Let Heaven and Nature Sing
Text: Matt. 3:13-17
In the name of the Father and of the Son and of the Holy Spirit. Amen.
It wasn’t so long ago that we were in this sanctuary singing our traditional end-of-Christmas Eve hymn, “Joy to the World.” Joy to the world, the Lord is come; let earth receive her King. Let heaven and nature sing.
But now that we’re on the other side of the Christmas season, it doesn’t always feel like heaven and nature are singing in perfect unison, does it? Wars and rumors of wars, surprisingly high credit card bills, already slipping on New Year’s resolutions, worry about the economy, about politics, about family, and our jobs, our income, our retirement, our health—it’s all painfully discordant. This is when it gets harder to hear those harmonies between glory to God in the highest and peace here on earth, those harmonies we sang of so happily only a couple weeks ago.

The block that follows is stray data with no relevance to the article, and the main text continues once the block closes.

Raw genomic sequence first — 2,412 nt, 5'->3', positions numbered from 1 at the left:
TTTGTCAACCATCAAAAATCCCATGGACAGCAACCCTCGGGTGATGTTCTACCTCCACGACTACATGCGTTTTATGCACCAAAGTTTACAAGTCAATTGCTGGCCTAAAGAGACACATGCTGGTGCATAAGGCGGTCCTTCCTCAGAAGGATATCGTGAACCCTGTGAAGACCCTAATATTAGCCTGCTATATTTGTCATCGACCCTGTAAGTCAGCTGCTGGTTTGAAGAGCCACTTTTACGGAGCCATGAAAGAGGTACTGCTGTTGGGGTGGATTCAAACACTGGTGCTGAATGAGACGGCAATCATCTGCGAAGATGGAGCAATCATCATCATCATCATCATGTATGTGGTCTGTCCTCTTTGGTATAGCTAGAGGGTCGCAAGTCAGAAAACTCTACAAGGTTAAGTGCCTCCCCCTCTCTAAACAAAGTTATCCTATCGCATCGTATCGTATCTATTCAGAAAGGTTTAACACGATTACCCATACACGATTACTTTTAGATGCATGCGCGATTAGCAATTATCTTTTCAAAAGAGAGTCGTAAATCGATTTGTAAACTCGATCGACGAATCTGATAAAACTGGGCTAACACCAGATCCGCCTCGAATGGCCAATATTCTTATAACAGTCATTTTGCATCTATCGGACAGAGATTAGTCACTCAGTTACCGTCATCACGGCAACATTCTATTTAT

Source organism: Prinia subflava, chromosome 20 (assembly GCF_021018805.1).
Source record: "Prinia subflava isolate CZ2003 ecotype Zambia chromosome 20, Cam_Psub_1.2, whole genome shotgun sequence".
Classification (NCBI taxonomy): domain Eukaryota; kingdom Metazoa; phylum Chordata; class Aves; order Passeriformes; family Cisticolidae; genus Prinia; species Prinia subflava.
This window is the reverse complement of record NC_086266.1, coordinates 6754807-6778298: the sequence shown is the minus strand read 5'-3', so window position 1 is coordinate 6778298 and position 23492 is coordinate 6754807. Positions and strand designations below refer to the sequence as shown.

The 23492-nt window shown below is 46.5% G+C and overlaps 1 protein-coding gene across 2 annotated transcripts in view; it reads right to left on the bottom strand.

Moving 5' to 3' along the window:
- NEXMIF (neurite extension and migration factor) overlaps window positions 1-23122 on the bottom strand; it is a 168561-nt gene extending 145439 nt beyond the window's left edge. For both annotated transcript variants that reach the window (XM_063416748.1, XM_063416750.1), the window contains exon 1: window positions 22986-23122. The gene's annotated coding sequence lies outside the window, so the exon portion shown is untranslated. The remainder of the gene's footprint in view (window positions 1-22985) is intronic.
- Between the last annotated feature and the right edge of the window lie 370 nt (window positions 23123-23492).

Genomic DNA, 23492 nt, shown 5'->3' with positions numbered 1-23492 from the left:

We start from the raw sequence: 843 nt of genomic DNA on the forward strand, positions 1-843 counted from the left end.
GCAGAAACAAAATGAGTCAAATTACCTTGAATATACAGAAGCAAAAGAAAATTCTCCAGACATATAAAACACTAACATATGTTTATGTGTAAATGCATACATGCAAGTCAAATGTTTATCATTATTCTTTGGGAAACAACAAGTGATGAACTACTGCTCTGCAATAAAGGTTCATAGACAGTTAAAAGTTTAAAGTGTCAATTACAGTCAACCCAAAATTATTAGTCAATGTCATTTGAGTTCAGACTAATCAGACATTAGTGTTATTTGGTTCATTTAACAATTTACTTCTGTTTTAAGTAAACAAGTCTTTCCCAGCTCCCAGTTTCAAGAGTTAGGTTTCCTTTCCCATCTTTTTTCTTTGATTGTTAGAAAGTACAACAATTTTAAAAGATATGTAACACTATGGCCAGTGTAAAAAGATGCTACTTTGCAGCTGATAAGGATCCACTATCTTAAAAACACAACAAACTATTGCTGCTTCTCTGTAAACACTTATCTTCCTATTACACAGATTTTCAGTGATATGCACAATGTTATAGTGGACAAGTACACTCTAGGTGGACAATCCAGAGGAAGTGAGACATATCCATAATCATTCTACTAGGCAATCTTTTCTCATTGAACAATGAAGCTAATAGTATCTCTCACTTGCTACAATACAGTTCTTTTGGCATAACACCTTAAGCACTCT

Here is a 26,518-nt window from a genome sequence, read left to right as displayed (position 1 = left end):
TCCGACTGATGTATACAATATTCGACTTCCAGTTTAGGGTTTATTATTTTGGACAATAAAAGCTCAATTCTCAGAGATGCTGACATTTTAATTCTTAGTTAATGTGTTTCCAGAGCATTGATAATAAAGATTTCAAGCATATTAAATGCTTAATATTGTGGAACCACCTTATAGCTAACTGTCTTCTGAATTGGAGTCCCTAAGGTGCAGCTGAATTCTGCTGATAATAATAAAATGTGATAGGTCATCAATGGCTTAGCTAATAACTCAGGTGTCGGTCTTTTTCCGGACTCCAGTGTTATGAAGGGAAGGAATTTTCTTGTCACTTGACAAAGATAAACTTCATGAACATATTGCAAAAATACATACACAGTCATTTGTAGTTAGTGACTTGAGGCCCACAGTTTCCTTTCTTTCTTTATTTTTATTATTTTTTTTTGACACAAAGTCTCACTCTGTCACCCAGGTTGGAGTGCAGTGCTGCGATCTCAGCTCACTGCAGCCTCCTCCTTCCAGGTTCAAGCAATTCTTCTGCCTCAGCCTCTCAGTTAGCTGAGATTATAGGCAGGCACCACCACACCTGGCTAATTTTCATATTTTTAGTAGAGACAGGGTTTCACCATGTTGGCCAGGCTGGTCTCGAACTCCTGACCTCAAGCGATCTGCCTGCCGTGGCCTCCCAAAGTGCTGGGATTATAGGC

Earth is not heaven. This isn’t news to any of us. The tones and sounds and notes of this world sound nothing like the songs of the Church triumphant at rest in the presence of God. The sniffles and coughs, the sighing and tears, the tragedies and heartbreaks don’t line up with the melodies of the angels. And why? Because the earth, in this captivity to sin and death, under the temptations and attacks of the evil one, earth—and that includes us—wants to sing its own song, our own song.